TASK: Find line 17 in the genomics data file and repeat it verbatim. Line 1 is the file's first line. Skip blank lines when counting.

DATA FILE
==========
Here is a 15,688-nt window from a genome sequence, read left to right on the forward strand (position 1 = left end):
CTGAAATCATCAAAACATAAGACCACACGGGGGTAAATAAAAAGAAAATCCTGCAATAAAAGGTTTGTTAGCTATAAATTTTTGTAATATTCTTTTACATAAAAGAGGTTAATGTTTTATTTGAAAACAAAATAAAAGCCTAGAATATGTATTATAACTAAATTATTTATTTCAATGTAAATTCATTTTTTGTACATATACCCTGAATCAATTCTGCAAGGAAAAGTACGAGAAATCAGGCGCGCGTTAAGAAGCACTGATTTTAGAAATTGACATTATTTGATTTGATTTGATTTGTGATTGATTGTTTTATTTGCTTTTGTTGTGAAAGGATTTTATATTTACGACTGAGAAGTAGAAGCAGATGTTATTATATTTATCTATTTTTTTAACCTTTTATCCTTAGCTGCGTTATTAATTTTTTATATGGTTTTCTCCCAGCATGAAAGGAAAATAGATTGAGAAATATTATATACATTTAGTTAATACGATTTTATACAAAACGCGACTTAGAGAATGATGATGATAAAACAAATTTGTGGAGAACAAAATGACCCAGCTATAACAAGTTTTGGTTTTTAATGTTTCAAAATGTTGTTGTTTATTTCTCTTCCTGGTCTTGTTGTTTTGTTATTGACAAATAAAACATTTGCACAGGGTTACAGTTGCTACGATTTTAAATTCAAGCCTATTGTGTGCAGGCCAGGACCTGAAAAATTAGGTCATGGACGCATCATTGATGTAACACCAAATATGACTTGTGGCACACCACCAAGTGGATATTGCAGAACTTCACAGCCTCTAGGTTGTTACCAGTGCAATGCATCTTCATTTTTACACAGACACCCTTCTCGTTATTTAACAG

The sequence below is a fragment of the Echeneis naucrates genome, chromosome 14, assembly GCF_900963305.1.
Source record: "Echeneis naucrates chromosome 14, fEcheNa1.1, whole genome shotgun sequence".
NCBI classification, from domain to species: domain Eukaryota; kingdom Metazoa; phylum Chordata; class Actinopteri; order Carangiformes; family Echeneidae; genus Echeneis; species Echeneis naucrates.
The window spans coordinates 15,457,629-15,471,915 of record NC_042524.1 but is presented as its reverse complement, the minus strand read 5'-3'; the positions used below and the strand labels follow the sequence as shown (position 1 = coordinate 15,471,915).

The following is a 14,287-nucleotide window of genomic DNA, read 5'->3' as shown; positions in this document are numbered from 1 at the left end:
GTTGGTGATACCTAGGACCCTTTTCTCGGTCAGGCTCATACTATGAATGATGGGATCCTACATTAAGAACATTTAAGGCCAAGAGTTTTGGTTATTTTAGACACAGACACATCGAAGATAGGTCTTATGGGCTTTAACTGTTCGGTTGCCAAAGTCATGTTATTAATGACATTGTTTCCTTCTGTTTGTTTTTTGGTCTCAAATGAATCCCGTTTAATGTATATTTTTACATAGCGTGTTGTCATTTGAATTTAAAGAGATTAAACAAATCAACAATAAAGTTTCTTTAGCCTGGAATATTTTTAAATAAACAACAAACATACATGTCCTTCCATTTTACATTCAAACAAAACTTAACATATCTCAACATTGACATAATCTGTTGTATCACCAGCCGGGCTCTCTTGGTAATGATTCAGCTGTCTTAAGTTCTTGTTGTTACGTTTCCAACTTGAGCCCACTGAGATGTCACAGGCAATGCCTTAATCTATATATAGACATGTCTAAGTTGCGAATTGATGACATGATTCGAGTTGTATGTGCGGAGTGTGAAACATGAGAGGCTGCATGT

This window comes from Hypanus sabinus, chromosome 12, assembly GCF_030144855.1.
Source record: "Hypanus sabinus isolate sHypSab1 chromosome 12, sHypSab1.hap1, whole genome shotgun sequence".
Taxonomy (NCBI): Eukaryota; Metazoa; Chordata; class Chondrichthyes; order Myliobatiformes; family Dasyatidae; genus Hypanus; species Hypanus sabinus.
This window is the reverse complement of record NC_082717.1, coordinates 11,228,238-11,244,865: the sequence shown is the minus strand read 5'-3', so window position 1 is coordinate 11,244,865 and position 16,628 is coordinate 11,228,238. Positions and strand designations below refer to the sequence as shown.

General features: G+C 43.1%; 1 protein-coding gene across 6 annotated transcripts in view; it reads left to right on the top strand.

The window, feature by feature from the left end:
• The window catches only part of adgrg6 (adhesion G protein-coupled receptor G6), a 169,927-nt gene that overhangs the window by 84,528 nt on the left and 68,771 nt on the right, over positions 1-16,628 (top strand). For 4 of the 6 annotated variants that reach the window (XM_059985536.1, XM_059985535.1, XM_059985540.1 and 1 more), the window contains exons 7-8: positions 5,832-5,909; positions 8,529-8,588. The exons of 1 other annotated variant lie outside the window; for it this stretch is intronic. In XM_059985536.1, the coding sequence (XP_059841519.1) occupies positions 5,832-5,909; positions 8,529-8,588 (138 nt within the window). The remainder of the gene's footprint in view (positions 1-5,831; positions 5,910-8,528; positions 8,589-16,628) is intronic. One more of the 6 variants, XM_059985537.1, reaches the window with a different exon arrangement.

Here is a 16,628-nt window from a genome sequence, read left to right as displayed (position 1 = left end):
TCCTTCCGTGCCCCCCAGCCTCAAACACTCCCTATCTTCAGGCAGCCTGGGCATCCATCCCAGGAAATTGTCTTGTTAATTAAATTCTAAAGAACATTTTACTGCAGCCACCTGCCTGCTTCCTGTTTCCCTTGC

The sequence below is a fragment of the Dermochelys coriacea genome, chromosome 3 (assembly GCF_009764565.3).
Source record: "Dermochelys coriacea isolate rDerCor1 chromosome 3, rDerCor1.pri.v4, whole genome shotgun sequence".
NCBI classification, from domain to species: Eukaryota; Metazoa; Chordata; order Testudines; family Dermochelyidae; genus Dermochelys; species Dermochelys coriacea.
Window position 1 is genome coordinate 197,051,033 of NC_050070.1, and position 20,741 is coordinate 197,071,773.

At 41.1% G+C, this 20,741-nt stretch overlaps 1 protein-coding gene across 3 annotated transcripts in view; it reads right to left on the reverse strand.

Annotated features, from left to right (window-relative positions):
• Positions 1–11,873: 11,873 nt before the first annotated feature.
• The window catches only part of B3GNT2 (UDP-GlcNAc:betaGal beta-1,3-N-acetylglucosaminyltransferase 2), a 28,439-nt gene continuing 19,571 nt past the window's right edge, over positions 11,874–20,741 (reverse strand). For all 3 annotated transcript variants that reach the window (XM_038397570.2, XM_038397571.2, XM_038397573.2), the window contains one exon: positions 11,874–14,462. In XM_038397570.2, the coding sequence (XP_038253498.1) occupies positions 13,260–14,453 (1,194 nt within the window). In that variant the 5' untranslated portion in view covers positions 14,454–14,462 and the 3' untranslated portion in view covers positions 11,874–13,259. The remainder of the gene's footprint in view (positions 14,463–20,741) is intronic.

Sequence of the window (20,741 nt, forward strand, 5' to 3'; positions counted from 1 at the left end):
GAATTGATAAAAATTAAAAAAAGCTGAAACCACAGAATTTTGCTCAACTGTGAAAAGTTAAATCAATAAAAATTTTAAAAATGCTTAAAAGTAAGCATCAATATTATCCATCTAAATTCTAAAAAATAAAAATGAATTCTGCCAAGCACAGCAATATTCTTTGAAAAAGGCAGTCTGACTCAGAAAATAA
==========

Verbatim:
TCCTTCCGTGCCCCCCAGCCTCAAACACTCCCTATCTTCAGGCAGCCTGGGCATCCATCCCAGGAAATTGTCTTGTTAATTAAATTCTAAAGAACATTTTACTGCAGCCACCTGCCTGCTTCCTGTTTCCCTTGC